Bean-Butternut Squash Chili is seasoned with sage, oregano, cumin and chili powder. PHOTO BY MARK MESSER

Squash and black bean chili make spicy winter warmer

Good food and good music go together well, but little did I know when my friend Liz Graves asked me to see The Mammals in concert in Belfast, that the music and food might come from the same people.

Adam Nordell and Johanna Davis, who grow organic beans and grains and heritage varieties of wheat and Abenaki flint cornmeal at Songbird Farm in Unity, were the inspiration for Mark Messer’s Black Bean-Butternut Squash Chili. 

Two of the members of The Mammals, Mike Merenda and Ruthy Ungar, are friends of Liz, so she was excited to hear them play last summer at an evening show at The Crosby Center, but it was the opening act, Sassafras Stomp, that impressed me most. Johanna Davis (on fiddle and shruti box) and Adam Nordell (on guitar and banjo) played with skill and sincerity that captivated me. A shruti box is a harmonium-like instrument.

While engaged in stage banter, they told the audience a lot about themselves, including that they run Songbird Farm in Unity, a farm with an unusual farm share program. Most farm share programs deliver produce every week during the growing season, but Adam and Johanna’s Pantry Share provides about a dozen locally grown organic grains and beans, including heritage varieties of wheat and Abenaki flint cornmeal, at the end of the season. They also offer a share of storage vegetables, like cabbage, beets, carrots, even Maine-grown sweet potatoes.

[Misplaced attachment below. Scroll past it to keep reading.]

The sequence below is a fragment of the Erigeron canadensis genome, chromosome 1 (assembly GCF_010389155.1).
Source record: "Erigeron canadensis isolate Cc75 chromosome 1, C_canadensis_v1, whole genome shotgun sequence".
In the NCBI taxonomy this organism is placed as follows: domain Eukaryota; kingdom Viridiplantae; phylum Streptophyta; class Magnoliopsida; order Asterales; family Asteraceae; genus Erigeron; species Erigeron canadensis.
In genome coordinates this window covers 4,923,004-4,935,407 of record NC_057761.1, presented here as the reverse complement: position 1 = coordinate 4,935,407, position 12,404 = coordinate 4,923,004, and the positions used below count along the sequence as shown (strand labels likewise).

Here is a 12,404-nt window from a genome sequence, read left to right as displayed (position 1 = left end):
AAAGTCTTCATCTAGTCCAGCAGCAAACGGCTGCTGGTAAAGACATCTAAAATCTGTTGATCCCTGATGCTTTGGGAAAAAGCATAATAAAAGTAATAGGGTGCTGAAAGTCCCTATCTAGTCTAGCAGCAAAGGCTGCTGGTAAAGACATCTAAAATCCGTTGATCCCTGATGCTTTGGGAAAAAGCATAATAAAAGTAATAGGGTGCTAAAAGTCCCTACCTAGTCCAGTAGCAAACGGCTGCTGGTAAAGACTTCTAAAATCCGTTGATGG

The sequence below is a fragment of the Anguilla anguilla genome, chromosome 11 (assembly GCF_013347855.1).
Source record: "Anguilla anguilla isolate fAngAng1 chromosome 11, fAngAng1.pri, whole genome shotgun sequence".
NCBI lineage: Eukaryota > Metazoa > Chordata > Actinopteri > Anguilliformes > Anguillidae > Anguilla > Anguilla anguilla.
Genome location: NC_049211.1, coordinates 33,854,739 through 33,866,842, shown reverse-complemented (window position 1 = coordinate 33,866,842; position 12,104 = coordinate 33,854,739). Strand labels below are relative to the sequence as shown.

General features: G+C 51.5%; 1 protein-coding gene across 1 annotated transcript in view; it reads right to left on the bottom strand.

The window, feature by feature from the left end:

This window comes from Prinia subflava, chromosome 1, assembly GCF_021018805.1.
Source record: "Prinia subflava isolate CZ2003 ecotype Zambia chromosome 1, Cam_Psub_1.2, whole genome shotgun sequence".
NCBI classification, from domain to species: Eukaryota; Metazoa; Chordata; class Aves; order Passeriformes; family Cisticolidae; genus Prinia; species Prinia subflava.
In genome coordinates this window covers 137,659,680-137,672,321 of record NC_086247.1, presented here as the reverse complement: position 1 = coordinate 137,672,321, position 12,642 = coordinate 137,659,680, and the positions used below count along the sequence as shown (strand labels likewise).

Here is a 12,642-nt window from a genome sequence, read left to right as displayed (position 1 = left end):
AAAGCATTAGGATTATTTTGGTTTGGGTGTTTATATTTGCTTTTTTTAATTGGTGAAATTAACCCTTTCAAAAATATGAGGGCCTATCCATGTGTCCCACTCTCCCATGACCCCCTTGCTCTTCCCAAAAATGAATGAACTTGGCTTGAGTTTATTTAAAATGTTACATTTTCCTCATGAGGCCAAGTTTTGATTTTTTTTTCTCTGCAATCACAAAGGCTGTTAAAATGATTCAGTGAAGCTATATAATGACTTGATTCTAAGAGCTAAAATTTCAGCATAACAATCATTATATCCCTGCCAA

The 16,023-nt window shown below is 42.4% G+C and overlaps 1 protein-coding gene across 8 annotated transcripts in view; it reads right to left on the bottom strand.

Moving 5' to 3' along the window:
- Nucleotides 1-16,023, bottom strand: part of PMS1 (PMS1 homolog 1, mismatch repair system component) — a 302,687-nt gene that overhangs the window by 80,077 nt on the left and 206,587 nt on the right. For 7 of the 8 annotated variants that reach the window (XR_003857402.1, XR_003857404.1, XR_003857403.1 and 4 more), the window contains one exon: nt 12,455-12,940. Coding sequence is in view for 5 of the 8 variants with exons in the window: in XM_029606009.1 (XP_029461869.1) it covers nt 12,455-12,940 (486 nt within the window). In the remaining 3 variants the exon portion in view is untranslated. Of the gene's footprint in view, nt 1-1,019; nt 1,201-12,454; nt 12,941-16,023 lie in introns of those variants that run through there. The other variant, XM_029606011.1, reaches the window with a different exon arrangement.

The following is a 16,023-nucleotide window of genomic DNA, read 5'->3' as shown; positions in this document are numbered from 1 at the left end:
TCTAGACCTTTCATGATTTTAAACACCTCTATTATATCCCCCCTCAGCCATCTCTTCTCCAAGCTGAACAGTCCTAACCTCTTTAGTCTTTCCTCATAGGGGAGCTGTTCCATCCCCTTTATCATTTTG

Most weekly vegetable shares are too large for me to use by myself, but a winter’s worth of grains and storage vegetables sounded great. I persuaded a few friends to join me, and Liz and I picked up the shares last November.

About a week after we picked up the shares, I was inspired to create this chili from the black beans and a butternut squash included in my share of the goods.


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Mark Messer

Mark Messer

Mark Messer is copy editor for the Mount Desert Islander.